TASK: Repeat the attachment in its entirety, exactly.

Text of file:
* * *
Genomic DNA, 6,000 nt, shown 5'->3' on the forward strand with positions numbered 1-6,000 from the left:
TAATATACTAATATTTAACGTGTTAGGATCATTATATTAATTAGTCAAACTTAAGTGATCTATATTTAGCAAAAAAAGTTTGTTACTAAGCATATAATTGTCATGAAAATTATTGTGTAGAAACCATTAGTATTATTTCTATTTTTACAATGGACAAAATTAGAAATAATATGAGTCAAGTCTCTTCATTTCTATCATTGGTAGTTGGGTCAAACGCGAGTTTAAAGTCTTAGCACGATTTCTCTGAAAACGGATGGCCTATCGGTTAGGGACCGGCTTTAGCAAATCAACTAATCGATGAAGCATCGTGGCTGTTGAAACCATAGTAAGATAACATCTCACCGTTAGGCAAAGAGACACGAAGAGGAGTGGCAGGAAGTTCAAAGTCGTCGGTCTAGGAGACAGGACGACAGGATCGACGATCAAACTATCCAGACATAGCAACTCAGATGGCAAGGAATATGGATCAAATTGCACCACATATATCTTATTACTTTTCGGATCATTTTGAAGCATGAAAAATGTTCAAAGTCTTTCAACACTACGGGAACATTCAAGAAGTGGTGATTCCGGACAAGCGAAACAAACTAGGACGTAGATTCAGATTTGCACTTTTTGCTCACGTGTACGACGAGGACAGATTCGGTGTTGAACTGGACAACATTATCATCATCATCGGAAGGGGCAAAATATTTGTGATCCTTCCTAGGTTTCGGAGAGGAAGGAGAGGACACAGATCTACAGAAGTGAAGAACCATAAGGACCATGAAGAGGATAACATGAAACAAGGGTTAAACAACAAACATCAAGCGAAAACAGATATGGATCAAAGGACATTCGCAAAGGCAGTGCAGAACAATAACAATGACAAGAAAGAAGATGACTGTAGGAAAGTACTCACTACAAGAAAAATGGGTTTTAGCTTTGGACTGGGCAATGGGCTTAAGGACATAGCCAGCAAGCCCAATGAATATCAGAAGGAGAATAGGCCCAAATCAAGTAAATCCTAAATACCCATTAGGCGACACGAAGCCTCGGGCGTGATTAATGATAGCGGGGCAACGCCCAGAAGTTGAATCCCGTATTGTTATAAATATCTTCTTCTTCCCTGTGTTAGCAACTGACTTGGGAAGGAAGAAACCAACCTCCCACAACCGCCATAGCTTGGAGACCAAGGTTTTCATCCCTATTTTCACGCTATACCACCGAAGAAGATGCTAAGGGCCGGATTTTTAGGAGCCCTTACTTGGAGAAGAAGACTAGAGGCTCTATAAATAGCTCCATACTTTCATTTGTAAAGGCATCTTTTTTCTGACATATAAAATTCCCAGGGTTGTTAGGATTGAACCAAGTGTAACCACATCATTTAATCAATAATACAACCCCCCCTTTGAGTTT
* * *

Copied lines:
Genomic DNA, 6,000 nt, shown 5'->3' on the forward strand with positions numbered 1-6,000 from the left:
TAATATACTAATATTTAACGTGTTAGGATCATTATATTAATTAGTCAAACTTAAGTGATCTATATTTAGCAAAAAAAGTTTGTTACTAAGCATATAATTGTCATGAAAATTATTGTGTAGAAACCATTAGTATTATTTCTATTTTTACAATGGACAAAATTAGAAATAATATGAGTCAAGTCTCTTCATTTCTATCATTGGTAGTTGGGTCAAACGCGAGTTTAAAGTCTTAGCACGATTTCTCTGAAAACGGATGGCCTATCGGTTAGGGACCGGCTTTAGCAAATCAACTAATCGATGAAGCATCGTGGCTGTTGAAACCATAGTAAGATAACATCTCACCGTTAGGCAAAGAGACACGAAGAGGAGTGGCAGGAAGTTCAAAGTCGTCGGTCTAGGAGACAGGACGACAGGATCGACGATCAAACTATCCAGACATAGCAACTCAGATGGCAAGGAATATGGATCAAATTGCACCACATATATCTTATTACTTTTCGGATCATTTTGAAGCATGAAAAATGTTCAAAGTCTTTCAACACTACGGGAACATTCAAGAAGTGGTGATTCCGGACAAGCGAAACAAACTAGGACGTAGATTCAGATTTGCACTTTTTGCTCACGTGTACGACGAGGACAGATTCGGTGTTGAACTGGACAACATTATCATCATCATCGGAAGGGGCAAAATATTTGTGATCCTTCCTAGGTTTCGGAGAGGAAGGAGAGGACACAGATCTACAGAAGTGAAGAACCATAAGGACCATGAAGAGGATAACATGAAACAAGGGTTAAACAACAAACATCAAGCGAAAACAGATATGGATCAAAGGACATTCGCAAAGGCAGTGCAGAACAATAACAATGACAAGAAAGAAGATGACTGTAGGAAAGTACTCACTACAAGAAAAATGGGTTTTAGCTTTGGACTGGGCAATGGGCTTAAGGACATAGCCAGCAAGCCCAATGAATATCAGAAGGAGAATAGGCCCAAATCAAGTAAATCCTAAATACCCATTAGGCGACACGAAGCCTCGGGCGTGATTAATGATAGCGGGGCAACGCCCAGAAGTTGAATCCCGTATTGTTATAAATATCTTCTTCTTCCCTGTGTTAGCAACTGACTTGGGAAGGAAGAAACCAACCTCCCACAACCGCCATAGCTTGGAGACCAAGGTTTTCATCCCTATTTTCACGCTATACCACCGAAGAAGATGCTAAGGGCCGGATTTTTAGGAGCCCTTACTTGGAGAAGAAGACTAGAGGCTCTATAAATAGCTCCATACTTTCATTTGTAAAGGCATCTTTTTTCTGACATATAAAATTCCCAGGGTTGTTAGGATTGAACCAAGTGTAACCACATCATTTAATCAATAATACAACCCCCCCTTTGAGTTT